News: Drinking from a fire hose
Story by Randy Cephus
FORT WORTH, Texas - A fire hose allows for large volumes of water to be released very quickly. Therefore, one comes in handy when extinguishing fire from a burning building. But, if you drink from that same fire hose, you will quickly take in more water than you possibly can handle. Some say this is what it’s like when being introduced to the Fort Worth District for the first time.
Shortly after assuming the deputy commander position, Maj. William N. Craig, III began the monumental task of learning all the intricacies of the Fort Worth District. With missions ranging from military construction and civil works to water resource management and hydropower, Craig had to become familiar with critical issues regarding a wide range of projects in a very short time.
A native of Lufkin, Texas, and a 1997 graduate of Texas A&M University where he earned a Bachelor’s in Mechanical Engineering, Craig has engaged each issue with a cool, deliberate, no-nonsense approach.
“During my first few months I was introduced to so many different things all at once - it was like drinking from a fire hose,” said Craig. “I am learning every day, but it helps to have very competent staff to assist and provide quality support so I can keep up with district priorities.”
The Fort Worth District is not this Aggies’s first gig with the Corps of Engineers, however. From 2007 to 2009, Craig served as a project engineer with Savannah District. There, he managed projects worth approximately $50 million for the U.S. Army Special Operations Command and the Joint Special Operations Command at Fort Bragg, NC.
“I was a project engineer with the Savannah District which provided me an excellent opportunity to work on the MILCON side of the house,” added Craig. “However, I did not get any exposure to civil works and I think it is very important to be exposed to the full range of Corps missions,” he said.
“I am happy to see that we now conduct Officer Professional Development sessions with our military personnel where we introduce them to civil works and the other aspects of the Corps,” stated Craig.
With more than 16 years of active duty service, Craig has also sought out personal growth which culminated in him obtaining a Masters in Construction Management from North Carolina State University. The soon-to-be lieutenant colonel is also a licensed Professional Engineer through the state of North Carolina.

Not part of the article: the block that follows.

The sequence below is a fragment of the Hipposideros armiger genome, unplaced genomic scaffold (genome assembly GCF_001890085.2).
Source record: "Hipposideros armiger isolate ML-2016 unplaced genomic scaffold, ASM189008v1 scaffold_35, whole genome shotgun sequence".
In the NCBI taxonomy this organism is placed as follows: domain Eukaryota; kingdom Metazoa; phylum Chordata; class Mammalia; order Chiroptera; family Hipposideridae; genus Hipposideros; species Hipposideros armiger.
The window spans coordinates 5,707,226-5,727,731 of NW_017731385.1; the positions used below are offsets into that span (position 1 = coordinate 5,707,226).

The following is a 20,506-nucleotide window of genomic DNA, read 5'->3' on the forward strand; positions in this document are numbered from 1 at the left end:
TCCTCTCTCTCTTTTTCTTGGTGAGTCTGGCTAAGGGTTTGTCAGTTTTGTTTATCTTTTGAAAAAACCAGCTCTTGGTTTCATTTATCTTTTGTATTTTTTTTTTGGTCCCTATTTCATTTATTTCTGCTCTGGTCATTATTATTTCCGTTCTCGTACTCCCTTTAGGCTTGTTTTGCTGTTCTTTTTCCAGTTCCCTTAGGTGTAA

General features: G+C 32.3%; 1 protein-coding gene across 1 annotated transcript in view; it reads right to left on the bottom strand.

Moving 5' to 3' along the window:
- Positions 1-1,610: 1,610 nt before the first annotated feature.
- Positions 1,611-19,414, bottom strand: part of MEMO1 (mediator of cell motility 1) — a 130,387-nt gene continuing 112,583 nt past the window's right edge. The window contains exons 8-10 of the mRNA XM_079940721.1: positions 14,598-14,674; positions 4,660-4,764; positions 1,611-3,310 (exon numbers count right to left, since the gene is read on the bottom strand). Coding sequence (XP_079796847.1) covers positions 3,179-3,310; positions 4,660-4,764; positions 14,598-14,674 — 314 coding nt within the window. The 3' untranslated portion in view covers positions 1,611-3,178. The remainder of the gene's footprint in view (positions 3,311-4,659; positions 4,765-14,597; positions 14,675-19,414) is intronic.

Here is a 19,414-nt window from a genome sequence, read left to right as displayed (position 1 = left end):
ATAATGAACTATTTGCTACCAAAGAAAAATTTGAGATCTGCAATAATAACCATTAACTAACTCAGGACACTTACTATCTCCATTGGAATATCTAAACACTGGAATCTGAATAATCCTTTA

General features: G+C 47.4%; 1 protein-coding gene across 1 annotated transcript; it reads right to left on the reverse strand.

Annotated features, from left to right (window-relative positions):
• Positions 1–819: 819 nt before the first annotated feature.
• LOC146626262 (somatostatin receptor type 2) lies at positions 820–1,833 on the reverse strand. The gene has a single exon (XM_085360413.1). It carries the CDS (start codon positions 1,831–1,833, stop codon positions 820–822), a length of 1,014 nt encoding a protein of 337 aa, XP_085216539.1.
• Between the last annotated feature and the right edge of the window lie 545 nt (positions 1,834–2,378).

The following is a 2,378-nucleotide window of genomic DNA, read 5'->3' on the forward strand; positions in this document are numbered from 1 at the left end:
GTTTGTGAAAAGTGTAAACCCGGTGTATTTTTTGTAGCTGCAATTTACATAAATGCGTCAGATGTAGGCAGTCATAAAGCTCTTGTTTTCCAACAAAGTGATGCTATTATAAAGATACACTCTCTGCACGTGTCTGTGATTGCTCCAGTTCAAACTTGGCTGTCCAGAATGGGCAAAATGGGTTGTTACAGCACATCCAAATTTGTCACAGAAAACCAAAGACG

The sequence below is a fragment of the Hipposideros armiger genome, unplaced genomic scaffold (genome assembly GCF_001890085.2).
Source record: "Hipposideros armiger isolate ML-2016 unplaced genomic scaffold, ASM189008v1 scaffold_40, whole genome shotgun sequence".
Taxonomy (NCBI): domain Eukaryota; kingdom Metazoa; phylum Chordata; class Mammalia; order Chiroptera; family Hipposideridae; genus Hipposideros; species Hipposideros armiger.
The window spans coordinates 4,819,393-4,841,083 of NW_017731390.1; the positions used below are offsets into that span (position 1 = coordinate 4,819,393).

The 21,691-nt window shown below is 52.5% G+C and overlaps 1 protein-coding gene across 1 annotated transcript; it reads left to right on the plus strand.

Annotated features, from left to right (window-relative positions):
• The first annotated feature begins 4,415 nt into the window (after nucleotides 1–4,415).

Craig feels it is very important to maintain a balance between work and play so during his spare time, the Fort Worth deputy enjoys hunting, fishing, spending time on the lake and enjoying quality time with his family.
Before joining the Fort Worth District, Craig was with 1st Brigade, 101st Airborne Division (Air Assault) where he deployed to Kunar province, Afghanistan and assisted with the training and mentoring of the Afghan National Army and the transition of responsibility of provincial security from the United States Forces to the Afghan security forces.
According to Craig, working with the Corps is quite different than working in a typical military battalion or brigade. Having worked with soldiers for most of his career, learning the rules and regulations that govern the civilian workforce was an area that the Afghanistan veteran had to become familiar with rather quickly. Craig said there is also a difference in how he accomplishes his tasks.
“In the military, our focus is narrower, where everything revolves around the mission essential task list, or METL,” said Craig. “With the Corps, the focus is much broader, with many more competing priorities. In the Corps, we operate more like a business; where we must satisfy our customers by delivering a quality product, on time and at a reasonable price.”
While on board for just over five months, the deputy commander has hit his stride. But you have to be quick in order to catch up to him. Now his days are filled with chairing meetings, giving direction to the staff and visiting the different MILCON and civil works project areas, which includes six area offices and 25 lake projects the district manages.
Just as he did years ago as a new lieutenant, when he mastered the use of a compass and led his troops to the objective, Craig displays that same poise and confidence as he assists the commander in providing direction to the Fort Worth District workforce.